The Puerto Princesa City Environment and Natural Resources Office (City ENRO) Enforcement Division- Bantay Dagat Section has intensified anew the implementation of shellfish ban due to the presence of red tide toxins in Honda Bay and Puerto Princesa Bay.
Last Monday, January 11, 2021, the City ENRO’s Enforcement Division-Bantay Dagat Section confiscated a total of 41.6 kilos of assorted shellfish such as aripuros, sikad-sikad, ranga-ranga, rungot-rungot, talaba, kibaw and bakalan, and 10 bottles of salted preserved shell locally known as dayok. Luisito B. Garcia of Bantay Dagat said that these shellfish were confiscated from shellfish vendors in Barangay Sicsican, Bucana-Matahimik, Barangay Iwahig, and Barangay Tagburos.
The shellfish vendors were identified as Allan Biharang, Perma Sabinet, and Janet Arboleda of Barangay Tagburos, Karen Arzaga and Andrea Dela Cruz of Barangay Iwahig. In the afternoon, the confiscated shellfish were buried, as a standard procedure.
The City ENRO has warned the public not to gather, sell and consume shellfishes since Puerto and Honda Bay are still positive of red tide.
Atty. Carlo B. Gomez, the City Environment and Natural Resources Officer instructed the Enforcement Division to coordinate with barangays within Ulugan Bay not to bring their shellfish in the city proper, because it will be confiscated due to the shellfish ban. He also instructed his personnel to help disseminate the information so that the City residents will be aware of the presence of red tide.
On December 22, 2020, the Bureau of Fisheries and Aquatic Resources declared both Puerto Princesa and Honda Bays positive of red tide through Shellfish Bulletin No. 29 series of 2020, along with 17 other coastal areas across the country.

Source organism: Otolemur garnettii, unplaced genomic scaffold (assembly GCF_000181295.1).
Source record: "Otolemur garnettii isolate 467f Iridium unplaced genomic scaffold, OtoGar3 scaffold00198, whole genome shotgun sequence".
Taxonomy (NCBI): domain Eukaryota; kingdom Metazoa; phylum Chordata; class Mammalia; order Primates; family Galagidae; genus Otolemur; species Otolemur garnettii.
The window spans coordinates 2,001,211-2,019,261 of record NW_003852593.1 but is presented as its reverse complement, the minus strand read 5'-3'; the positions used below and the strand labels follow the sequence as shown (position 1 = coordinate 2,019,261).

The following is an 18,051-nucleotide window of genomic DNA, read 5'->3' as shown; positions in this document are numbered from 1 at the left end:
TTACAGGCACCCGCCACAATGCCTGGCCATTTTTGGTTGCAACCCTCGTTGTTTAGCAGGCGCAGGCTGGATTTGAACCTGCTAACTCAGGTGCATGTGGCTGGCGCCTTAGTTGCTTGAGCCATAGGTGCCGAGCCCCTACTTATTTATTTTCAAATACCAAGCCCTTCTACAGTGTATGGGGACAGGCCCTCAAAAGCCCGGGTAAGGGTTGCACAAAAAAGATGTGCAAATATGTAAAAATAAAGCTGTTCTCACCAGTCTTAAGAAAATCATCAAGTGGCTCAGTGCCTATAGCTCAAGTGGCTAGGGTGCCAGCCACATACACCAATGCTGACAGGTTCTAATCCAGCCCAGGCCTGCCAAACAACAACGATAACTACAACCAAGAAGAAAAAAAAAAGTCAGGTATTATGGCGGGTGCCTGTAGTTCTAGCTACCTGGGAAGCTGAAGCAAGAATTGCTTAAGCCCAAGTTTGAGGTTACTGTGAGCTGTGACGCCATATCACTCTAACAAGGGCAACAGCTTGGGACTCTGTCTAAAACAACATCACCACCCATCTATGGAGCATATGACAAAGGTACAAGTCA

In its latest bulletin last January 12, 2021, the (BFAR) issued Shellfish Bulletin No. 1 series of 2021 placing 20 coastal areas in the country positive of red tide, including Puerto Princesa and Honda Bays. The strongly advised the public not to consume shellfishes collected in these areas due to the presence of paralytic shellfish poison which were “beyond the regulatory limit,” based on the latest laboratory results. The coastal waters of the Inner Malampaya Sound in Taytay, Palawan was also identified as positive of red tide.
“All types of shellfish and Acetes sp. or alamang gathered from these areas are NOT SAFE for consumption. Fish, squids, shrimps and crabs are safe for human consumption provided that they are fresh and wash thoroughly , and internal organs such as gills and intestines are removed before cooking,” the Shellfish Advisory warned the public.